Once Upon a Canvas – Part 1

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Once Upon a Canvas there was white space. And three hours later, the canvas looked quite different. Here is Part 1 of what happened….

But first… let me set the scene.

Location: The Liriodendron Mansion, Harford County, Maryland. Summer home of Dr. and Mrs. Howard Atwood Kelly, one of five founding physicians of the venerable Johns Hopkins Hospital in Baltimore, MD. Built in the late 1800’s.

Weather: 8:30 am – 75 degrees. At the end of a three hour painting session, 92 degrees. Clear, sunny skies. A chorus of crickets loudly chirping in the background warning of summer’s end. The odors of the oil paint lingering, hanging heavier and heavier under the large portico and the ancient shade trees as the heat and humidity built.

Key Characters: Six artists, Pamela Wilde leading and her accomplices – Eliner Tryon-Elgin, Collin Cesna,

Richard Moure, Jr., Scott McClelland and Hal Long.

A very patient semi-professional model – Dani Kurta all costumed in more clothing than anyone would be comfortable wearing on any hot summer day.

Props for the Artists: Easels, Pocade Boxes, oil paints and brushes, pastels and miscellaneous art supplies.

Props for the Model: Period clothing, an antique parasol (can’t forget that accessory on a steamy, sunny summers day) and a lovely fan! Proper lighting. And a wardrobe assistant or stylist (Dani Kurta’s mom!).

Sideliners An onlooker who adores art in all it’s forms! Including writing about it, yours truly, Sue Batton Leonard

The story continues below the image. Don’t miss it—

Maryland Society of Portrait Painters Board Member and artist Pamela https://pamelawilde.comWilde at Liriodendron. Model Dani Kurta.

I arrived on the scene early, in time to see the artists spread their drop cloths, position their easels, get their supplies out. In the background the wardrobe assistant helped the model primp and preen and get ready for her three hour session. Decisions were made whether to use both the parasol and fan, how to position them for the best affect. Adjustments were made to the placement of the model’s chair and how the model would most comfortably hold the parasol so the entire weight would not be in her hand. After all, the antique parasol is weighty with a wooden handle and wooden spokes and the fabric is heavy, not like today’s umbrellas made of lightweight steel and nylon.

As the artists continued to set up, all I had to do is tune in and listen to their artists talk about the length of each session (20 minutes of painting then a 5 minute break for the model.) They also conversed about the supplies they were using, and many other matters of painting and exhibiting artwork. Then the lighting was turned on adjusted to a likeable warmth.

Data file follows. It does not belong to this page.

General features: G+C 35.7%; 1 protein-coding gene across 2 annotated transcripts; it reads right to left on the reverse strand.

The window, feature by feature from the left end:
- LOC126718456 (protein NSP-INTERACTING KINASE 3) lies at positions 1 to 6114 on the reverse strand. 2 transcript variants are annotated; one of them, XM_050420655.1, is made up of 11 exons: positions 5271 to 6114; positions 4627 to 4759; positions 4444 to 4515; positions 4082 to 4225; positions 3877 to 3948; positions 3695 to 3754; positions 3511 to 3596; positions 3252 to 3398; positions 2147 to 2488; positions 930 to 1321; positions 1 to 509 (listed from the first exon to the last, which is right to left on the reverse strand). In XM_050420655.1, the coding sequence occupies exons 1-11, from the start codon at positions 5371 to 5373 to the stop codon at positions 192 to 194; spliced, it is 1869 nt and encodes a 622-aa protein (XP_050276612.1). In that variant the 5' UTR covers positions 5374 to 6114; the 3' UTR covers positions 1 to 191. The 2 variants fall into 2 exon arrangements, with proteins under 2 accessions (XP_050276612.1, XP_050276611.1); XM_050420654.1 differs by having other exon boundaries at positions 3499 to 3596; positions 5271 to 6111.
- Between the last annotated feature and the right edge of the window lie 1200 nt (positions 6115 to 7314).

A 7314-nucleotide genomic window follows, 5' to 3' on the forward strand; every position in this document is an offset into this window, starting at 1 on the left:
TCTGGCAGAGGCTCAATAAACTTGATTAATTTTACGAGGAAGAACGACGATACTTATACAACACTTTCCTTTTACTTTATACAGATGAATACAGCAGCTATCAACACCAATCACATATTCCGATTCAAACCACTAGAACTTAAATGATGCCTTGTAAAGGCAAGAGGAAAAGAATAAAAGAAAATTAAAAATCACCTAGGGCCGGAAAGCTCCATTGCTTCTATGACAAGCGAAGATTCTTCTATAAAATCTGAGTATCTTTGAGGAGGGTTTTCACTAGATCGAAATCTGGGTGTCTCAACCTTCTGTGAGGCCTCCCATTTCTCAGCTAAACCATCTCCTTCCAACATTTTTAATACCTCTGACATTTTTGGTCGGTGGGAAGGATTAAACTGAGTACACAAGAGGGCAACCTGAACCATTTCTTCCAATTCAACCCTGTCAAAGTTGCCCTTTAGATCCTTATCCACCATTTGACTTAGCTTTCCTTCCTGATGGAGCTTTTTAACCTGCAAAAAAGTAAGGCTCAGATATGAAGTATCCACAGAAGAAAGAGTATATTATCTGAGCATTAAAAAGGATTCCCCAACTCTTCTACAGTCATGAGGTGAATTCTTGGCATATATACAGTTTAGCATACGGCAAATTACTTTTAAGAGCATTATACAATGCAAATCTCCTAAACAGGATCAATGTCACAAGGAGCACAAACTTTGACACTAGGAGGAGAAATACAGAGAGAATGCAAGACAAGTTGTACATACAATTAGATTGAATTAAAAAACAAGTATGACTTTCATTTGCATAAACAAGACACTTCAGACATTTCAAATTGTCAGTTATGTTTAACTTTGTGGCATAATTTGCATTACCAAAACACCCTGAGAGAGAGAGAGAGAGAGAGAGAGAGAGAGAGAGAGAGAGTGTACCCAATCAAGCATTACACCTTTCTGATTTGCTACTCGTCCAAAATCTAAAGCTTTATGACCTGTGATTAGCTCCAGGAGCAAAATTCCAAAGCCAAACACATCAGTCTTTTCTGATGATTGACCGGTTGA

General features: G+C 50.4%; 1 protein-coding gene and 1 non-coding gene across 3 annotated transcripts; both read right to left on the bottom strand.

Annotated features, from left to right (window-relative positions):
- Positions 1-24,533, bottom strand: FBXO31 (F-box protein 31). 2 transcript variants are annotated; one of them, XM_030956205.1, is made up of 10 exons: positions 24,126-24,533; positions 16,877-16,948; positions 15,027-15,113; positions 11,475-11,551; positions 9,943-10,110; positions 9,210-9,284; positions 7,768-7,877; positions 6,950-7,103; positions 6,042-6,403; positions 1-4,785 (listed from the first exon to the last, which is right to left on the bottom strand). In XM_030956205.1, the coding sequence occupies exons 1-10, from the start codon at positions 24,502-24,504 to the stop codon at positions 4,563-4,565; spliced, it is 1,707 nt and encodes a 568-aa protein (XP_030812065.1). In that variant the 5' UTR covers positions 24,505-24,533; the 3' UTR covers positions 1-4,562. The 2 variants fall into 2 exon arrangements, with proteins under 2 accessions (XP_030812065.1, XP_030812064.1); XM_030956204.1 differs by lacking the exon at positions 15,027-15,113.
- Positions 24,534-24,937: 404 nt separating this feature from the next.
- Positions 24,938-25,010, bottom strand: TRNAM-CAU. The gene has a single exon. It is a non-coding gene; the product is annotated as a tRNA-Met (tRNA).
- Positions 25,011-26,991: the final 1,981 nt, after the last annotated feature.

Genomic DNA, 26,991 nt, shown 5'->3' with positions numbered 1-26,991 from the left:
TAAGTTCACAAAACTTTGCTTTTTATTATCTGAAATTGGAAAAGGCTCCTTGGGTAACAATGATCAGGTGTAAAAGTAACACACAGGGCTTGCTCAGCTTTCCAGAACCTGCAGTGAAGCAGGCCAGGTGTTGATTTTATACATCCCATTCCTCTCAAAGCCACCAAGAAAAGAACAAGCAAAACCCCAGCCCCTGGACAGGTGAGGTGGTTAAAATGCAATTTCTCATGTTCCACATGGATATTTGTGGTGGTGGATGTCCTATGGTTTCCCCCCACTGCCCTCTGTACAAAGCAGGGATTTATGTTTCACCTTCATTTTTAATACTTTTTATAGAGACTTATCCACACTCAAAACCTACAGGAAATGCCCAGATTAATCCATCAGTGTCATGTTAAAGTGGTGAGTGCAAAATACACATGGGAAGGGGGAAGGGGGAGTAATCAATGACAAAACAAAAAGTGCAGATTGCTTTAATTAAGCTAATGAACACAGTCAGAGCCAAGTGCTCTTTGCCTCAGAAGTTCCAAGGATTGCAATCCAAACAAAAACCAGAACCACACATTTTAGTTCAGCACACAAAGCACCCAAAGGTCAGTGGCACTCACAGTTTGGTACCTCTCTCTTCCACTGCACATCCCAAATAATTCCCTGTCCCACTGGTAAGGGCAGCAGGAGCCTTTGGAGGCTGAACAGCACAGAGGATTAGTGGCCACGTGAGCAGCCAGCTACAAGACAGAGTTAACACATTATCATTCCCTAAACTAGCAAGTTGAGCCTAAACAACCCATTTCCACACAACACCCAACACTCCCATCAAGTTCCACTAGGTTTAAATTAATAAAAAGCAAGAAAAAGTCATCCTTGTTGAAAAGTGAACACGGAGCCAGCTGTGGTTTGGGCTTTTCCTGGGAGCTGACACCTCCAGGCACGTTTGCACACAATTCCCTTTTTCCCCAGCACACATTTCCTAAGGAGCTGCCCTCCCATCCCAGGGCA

Please return to AllThingsFulfilling.com on September 6, 2021 for part two of Once Upon a Canvas brought to you by Sue Batton Leonard from The Liriodendron Mansion. Don’t miss it, there will be lots of colorful pictures!

Sharing Art with Children

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My love for books and art often leads me to visiting the local library and local fine art and craft galleries when I travel. It is fun for me. My ten year residency in Colorado kept me somewhat in tune with Western art. When I was in Montana this summer, it was fun to revisit the works of artists who are located in the western part of the country,

I witnessed how very young children can enjoy art, too! I walked into the Rialto Theatre in Bozeman, MT and abstracts of horses greeted me. “Neigh, neigh!” a dear little sixteen month old girl, my new grand daughter whom I have finally met, shouted out as she pointed to the equines in the pictures! Frankly, I was surprised she recognized what it was in the abstract. But even the littlest ones, they often don’t miss a thing!

Once finished with the exhibit at the Rialto, next stop was a fabulous fine art gallery on Main Street I had heard of but had never visited before -, Montana Trails Gallery. My daughter-in-law, Meghan, my granddaughter Charlotte, and I had a grand time looking at the exquisite collection and stayed as long as a toddler could tolerate being contained in a backpack.